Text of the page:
The legal saga between Attorney General Todd Rokita and a doctor who provided abortion healthcare to a 10-year-old Ohio rape victim continues after Rokita filed a motion to block the dismissal in order to correct an “error.”
A court ruling from that case said that Rokita violated the law during a televised appearance in which he called the healthcare provider an “abortion activist acting as a doctor.” Rokita’s filing called the judge’s order an “erroneous finding.”
Following his appearance on Fox News, the Consumer Protection Division of the Attorney General’s Office received complaints echoing his comments about Caitlin Bernard, an Indianapolis OBGYN.
“The information shared by the Attorney General with the citizenry was merely that his office was investigating suspected violations of Indiana law based on facts known to the public,” Rokita’s filing said. “The contrary finding in the Court’s Order was erroneous and should be corrected. Maintaining public confidence in the Attorney General’s adherence to the law is of vital
importance, and therefore it is also vitally important to correct an erroneous judicial finding that the Attorney General violated state law.”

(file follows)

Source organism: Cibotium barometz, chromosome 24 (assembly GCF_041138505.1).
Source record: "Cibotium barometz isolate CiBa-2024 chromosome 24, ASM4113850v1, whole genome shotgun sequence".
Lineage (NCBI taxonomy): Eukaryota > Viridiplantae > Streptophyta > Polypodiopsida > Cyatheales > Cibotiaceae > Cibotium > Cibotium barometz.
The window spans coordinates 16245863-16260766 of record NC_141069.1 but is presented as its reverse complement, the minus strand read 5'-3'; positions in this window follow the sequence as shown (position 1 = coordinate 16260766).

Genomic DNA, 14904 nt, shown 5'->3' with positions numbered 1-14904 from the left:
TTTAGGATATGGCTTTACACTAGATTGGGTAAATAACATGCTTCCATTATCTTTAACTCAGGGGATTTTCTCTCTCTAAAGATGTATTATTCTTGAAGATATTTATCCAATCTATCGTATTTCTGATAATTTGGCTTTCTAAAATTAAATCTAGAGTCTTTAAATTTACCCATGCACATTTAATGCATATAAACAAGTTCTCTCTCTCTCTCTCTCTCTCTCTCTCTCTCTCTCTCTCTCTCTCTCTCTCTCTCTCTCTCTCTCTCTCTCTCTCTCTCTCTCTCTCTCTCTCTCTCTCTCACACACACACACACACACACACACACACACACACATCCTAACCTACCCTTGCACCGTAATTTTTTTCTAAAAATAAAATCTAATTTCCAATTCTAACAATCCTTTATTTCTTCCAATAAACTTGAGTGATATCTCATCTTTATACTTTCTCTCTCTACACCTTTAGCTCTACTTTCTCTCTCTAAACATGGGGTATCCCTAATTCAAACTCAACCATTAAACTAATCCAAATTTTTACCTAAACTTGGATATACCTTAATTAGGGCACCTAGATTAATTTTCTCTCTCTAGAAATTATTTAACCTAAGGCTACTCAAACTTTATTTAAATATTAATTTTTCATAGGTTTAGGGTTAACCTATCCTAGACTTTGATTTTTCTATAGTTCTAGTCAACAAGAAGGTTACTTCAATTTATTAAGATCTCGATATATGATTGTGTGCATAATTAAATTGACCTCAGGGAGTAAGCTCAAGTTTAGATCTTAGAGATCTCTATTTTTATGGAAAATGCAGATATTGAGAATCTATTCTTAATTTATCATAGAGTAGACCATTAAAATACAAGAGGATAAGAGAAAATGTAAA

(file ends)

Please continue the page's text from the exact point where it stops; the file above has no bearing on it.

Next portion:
Marion County Superior Court Judge Heather Welch, in her ruling denying an injunction request by Bernard, said Rokita violated the state licensing statute’s confidentiality provision “by discussing the statutorily confidential investigation in statements to the media” before he filed the complaint against Bernard with the Medical Licensing Board.
“The Court further finds that the public disclosures by the Attorney General regarding the investigations prior to the Attorney General’s recent referral of the matter to the Medical Licensing Board constituted irreparable harm per se and that the Attorney General clearly violated Indiana law when discussing the confidential investigations in the media,” Welch wrote in her court order.
Bernard had sued to stop Rokita’s office from obtaining certain patient records related to her care for the 10-year-old, who sought an abortion in Indiana after her pregnancy progressed beyond the 6-week cutoff for in Ohio.
Bernard’s legal team voluntarily dismissed the case after it transitioned to an administrative licensing action before the Indiana Medical Licensing Board, scheduled to be heard next month. The court officially dismissed the case Nov. 12. Rokita filed to reopen it Jan. 9.
Kathleen DeLaney, Bernard’s attorney, didn’t respond to a request for comment on Rokita’s filing to correct the “error” but has asked the court for extra time to respond to the motion.
Indiana’s General Assembly passed a near-total abortion ban in a special legislation session over the summer – with proponents citing the 10-year-old’s case as a reason to include exemptions for rape and incest.
But two separate judges granted injunctions temporarily blocking the ban and the Indiana Supreme Court elected to hear the case themselves on Thursday. Arguments for the case start at 9 a.m.
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